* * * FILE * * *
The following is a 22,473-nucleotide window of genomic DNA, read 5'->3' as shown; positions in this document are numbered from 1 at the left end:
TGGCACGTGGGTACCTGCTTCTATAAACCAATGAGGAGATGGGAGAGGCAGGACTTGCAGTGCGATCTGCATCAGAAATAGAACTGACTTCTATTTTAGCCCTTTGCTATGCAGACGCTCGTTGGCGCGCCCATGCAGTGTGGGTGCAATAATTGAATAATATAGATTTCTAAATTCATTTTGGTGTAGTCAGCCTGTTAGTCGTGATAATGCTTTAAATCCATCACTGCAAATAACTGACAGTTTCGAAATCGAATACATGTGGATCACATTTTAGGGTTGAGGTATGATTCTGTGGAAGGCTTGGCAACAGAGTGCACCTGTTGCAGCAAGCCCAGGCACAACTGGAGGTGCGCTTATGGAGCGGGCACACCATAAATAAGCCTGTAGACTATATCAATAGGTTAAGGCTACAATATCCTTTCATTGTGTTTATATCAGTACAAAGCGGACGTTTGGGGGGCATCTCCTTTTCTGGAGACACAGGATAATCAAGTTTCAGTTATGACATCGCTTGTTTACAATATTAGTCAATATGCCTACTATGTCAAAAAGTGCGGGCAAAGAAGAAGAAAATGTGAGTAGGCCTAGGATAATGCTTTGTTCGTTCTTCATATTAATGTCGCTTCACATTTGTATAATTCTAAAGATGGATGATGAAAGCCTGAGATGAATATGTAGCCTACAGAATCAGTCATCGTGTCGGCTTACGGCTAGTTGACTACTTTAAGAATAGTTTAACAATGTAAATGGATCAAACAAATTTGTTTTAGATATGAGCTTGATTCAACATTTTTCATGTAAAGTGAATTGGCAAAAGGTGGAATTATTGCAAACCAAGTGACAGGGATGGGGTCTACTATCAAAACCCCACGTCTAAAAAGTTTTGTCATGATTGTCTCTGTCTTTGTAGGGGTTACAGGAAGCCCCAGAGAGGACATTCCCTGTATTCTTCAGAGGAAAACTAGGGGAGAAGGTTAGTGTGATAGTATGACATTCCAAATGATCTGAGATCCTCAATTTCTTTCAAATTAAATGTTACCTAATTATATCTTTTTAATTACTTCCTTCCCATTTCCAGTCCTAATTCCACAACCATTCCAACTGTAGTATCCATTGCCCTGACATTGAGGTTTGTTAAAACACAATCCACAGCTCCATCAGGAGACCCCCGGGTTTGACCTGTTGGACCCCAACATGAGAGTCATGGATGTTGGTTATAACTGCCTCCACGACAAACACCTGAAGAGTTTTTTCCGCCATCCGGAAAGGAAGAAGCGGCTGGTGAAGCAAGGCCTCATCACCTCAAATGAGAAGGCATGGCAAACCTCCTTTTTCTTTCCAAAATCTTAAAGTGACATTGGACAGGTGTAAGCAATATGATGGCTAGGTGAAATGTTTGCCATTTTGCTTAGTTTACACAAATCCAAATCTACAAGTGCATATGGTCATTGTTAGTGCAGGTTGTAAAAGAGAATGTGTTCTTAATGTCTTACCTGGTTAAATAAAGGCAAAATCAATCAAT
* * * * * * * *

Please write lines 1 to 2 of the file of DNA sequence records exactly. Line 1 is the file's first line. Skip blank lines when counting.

The following is a 22,473-nucleotide window of genomic DNA, read 5'->3' as shown; positions in this document are numbered from 1 at the left end:
TGGCACGTGGGTACCTGCTTCTATAAACCAATGAGGAGATGGGAGAGGCAGGACTTGCAGTGCGATCTGCATCAGAAATAGAACTGACTTCTATTTTAGCCCTTTGCTATGCAGACGCTCGTTGGCGCGCCCATGCAGTGTGGGTGCAATAATTGAATAATATAGATTTCTAAATTCATTTTGGTGTAGTCAGCCTGTTAGTCGTGATAATGCTTTAAATCCATCACTGCAAATAACTGACAGTTTCGAAATCGAATACATGTGGATCACATTTTAGGGTTGAGGTATGATTCTGTGGAAGGCTTGGCAACAGAGTGCACCTGTTGCAGCAAGCCCAGGCACAACTGGAGGTGCGCTTATGGAGCGGGCACACCATAAATAAGCCTGTAGACTATATCAATAGGTTAAGGCTACAATATCCTTTCATTGTGTTTATATCAGTACAAAGCGGACGTTTGGGGGGCATCTCCTTTTCTGGAGACACAGGATAATCAAGTTTCAGTTATGACATCGCTTGTTTACAATATTAGTCAATATGCCTACTATGTCAAAAAGTGCGGGCAAAGAAGAAGAAAATGTGAGTAGGCCTAGGATAATGCTTTGTTCGTTCTTCATATTAATGTCGCTTCACATTTGTATAATTCTAAAGATGGATGATGAAAGCCTGAGATGAATATGTAGCCTACAGAATCAGTCATCGTGTCGGCTTACGGCTAGTTGACTACTTTAAGAATAGTTTAACAATGTAAATGGATCAAACAAATTTGTTTTAGATATGAGCTTGATTCAACATTTTTCATGTAAAGTGAATTGGCAAAAGGTGGAATTATTGCAAACCAAGTGACAGGGATGGGGTCTACTATCAAAACCCCACGTCTAAAAAGTTTTGTCATGATTGTCTCTGTCTTTGTAGGGGTTACAGGAAGCCCCAGAGAGGACATTCCCTGTATTCTTCAGAGGAAAACTAGGGGAGAAGGTTAGTGTGATAGTATGACATTCCAAATGATCTGAGATCCTCAATTTCTTTCAAATTAAATGTTACCTAATTATATCTTTTTAATTACTTCCTTCCCATTTCCAGTCCTAATTCCACAACCATTCCAACTGTAGTATCCATTGCCCTGACATTGAGGTTTGTTAAAACACAATCCACAGCTCCATCAGGAGACCCCCGGGTTTGACCTGTTGGACCCCAACATGAGAGTCATGGATGTTGGTTATAACTGCCTCCACGACAAACACCTGAAGAGTTTTTTCCGCCATCCGGAAAGGAAGAAGCGGCTGGTGAAGCAAGGCCTCATCACCTCAAATGAGAAGGCATGGCAAACCTCCTTTTTCTTTCCAAAATCTTAAAGTGACATTGGACAGGTGTAAGCAATATGATGGCTAGGTGAAATGTTTGCCATTTTGCTTAGTTTACACAAATCCAAATCTACAAGTGCATATGGTCATTGTTAGTGCAGGTTGTAAAAGAGAATGTGTTCTTAATGTCTTACCTGGTTAAATAAAGGCAAAATCAATCAAT